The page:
Book Reviews

What Milo Saw – Virginia Macgregor

Milo didn’t know why he missed the sound of the saucepan drawer that day. He must’ve been sleepy or maybe Gran was extra quiet, but by the time he felt the flutter in his chest which told him that Gran needed him, and by the time Hamlet was squealing his head off in the garage because he’d swallowed too much smoke, it was too late, the kitchen was on fire. 

“It’s not your responsibility to check on your gran,” said Mum.

She leant in and kissed Milo’s hair. She was always doing that: telling him off and then kissing him. She smelt of burnt things and sticky perfume and sleep. 

And yes… Hamlet is a pig

In honour of the release of the paperback version of What Milo Saw being available on August 13th, I was able to get a copy from NetGalley for review. And I am so lucky I got this opportunity. This novel follows 4 points of view, but mostly that of Milo, a nine year old boy with retinis pigmentosa, an incurable medical condition, causing near or complete blindness. For Milo, he can see through a pinhole which means that he has to focus really hard on things, and often notices different things to others. This becomes important when his great gran is taken into Forget Me Not, a nursing home which seems too good to be true. 

Other than Milo, we read from the perspective of his mother Sandy who is running a failing beauticians from the shed in their back garden. They’re starting to struggle with money, and Sandy is also struggling with her own weight, using diet pills frequently. Most of Sandy’s story focuses on the family breakdown after Milo’s dad left them for a new life in Abu Dhabi with his “tart”. 

We also hear from his great grandmother Lou, a ninety-two year old woman struggling with dementia. She is the one to set fire to the kitchen and is taken to Forget Me Not. There’s a very sweet relationship between her and Milo as she’s mute. She writes a lot of things down on her pad of paper and Milo talks to her. It’s a very interesting view to read from as often it’s things that Lou sees that help us to understand what Milo’s seeing. 

Finally we read from someone other than a member of Milo’s family. Tripi is the cook at Forget Me Not, which is how he befriend’s Milo. He’s a Syrian refugee seeking asylum so that he can earn money and pay for someone to find his sister whom he lost in Syria. His story is so heartfelt, and Milo’s urge to help him throughout this novel really is beautiful and it showsa very childlike ignorance to what’s happening in Syria. However that’s what really makes me love when Milo and Tripi are featured together because for Milo there’s no reason that a person should suffer and he makes it his job to help.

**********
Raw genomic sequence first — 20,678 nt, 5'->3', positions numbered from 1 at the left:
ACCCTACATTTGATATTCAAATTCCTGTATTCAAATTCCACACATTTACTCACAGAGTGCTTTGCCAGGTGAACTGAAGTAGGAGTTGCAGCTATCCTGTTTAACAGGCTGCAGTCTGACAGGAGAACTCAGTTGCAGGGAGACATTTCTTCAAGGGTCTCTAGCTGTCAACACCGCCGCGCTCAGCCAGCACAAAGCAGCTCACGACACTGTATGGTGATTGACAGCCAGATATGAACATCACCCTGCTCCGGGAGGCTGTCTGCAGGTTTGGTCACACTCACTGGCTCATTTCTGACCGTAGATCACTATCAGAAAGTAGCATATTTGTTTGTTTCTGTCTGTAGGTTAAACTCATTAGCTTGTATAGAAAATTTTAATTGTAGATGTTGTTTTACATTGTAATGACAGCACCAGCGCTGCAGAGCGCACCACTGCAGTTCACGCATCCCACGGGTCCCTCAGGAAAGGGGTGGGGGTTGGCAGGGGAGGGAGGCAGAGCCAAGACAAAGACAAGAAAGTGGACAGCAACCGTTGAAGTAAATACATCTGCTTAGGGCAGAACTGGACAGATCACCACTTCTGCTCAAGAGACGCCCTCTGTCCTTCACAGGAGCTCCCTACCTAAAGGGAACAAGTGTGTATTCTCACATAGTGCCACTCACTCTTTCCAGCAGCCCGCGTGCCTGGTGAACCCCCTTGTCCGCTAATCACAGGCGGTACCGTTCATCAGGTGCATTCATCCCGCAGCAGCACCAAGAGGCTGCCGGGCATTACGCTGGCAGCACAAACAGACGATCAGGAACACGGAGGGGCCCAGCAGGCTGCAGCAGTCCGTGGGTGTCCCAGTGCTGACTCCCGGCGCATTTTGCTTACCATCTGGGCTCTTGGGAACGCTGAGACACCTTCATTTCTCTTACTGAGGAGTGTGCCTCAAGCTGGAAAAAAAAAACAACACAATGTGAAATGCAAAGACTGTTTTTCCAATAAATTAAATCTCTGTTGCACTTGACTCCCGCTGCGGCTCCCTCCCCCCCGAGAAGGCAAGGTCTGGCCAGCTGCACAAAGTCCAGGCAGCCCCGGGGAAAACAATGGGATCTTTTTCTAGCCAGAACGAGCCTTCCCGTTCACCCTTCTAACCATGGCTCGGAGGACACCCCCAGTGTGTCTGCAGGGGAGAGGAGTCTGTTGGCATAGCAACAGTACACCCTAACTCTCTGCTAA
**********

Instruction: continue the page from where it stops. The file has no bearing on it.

All of the characters in this novel are beautifully well rounded. At times it can be said that Milo and Lou both feel like unreliable narrators as their ability to see things clearly and remember them are impaired. But despite that this novel is still a beautiful depiction of family getting through things together. It deals with things like unusual pets and funny things like that, but also juxtaposed are things like loss of a loved one and being young and being old and how the two sometimes feel like one in the same. 

This novel is beautiful. I can’t say it enough. I sat on the train home and cried whilst I finished it, and it’s worth reading all the way through if only for the stunning craftsmanship of the last line which ties together the whole story beautifully. It’s very much like The Curious Incident of the Dog in the Nighttime, by Mark Haddon or The Rosie Project by Graeme Simsion in the style of the writing and the impaired lead character. The innocence of Milo is very similar to the characters represented with Asperger’s Syndrome in these two novels, both of which I would highly recommend.

Total pages – 400

Total read time – 3 hours (roughly)

Rating /10 – 8.5

Recommend – Yes 100%

Pick up a paperback copy of What Milo Saw on August 13th 

Advertisements

Leave a Reply

Fill in your details below or click an icon to log in:

WordPress.com Logo

You are commenting using your WordPress.com account. Log Out / Change )

Twitter picture

You are commenting using your Twitter account. Log Out / Change )

Facebook photo

You are commenting using your Facebook account. Log Out / Change )

Google+ photo

You are commenting using your Google+ account. Log Out / Change )

Connecting to %s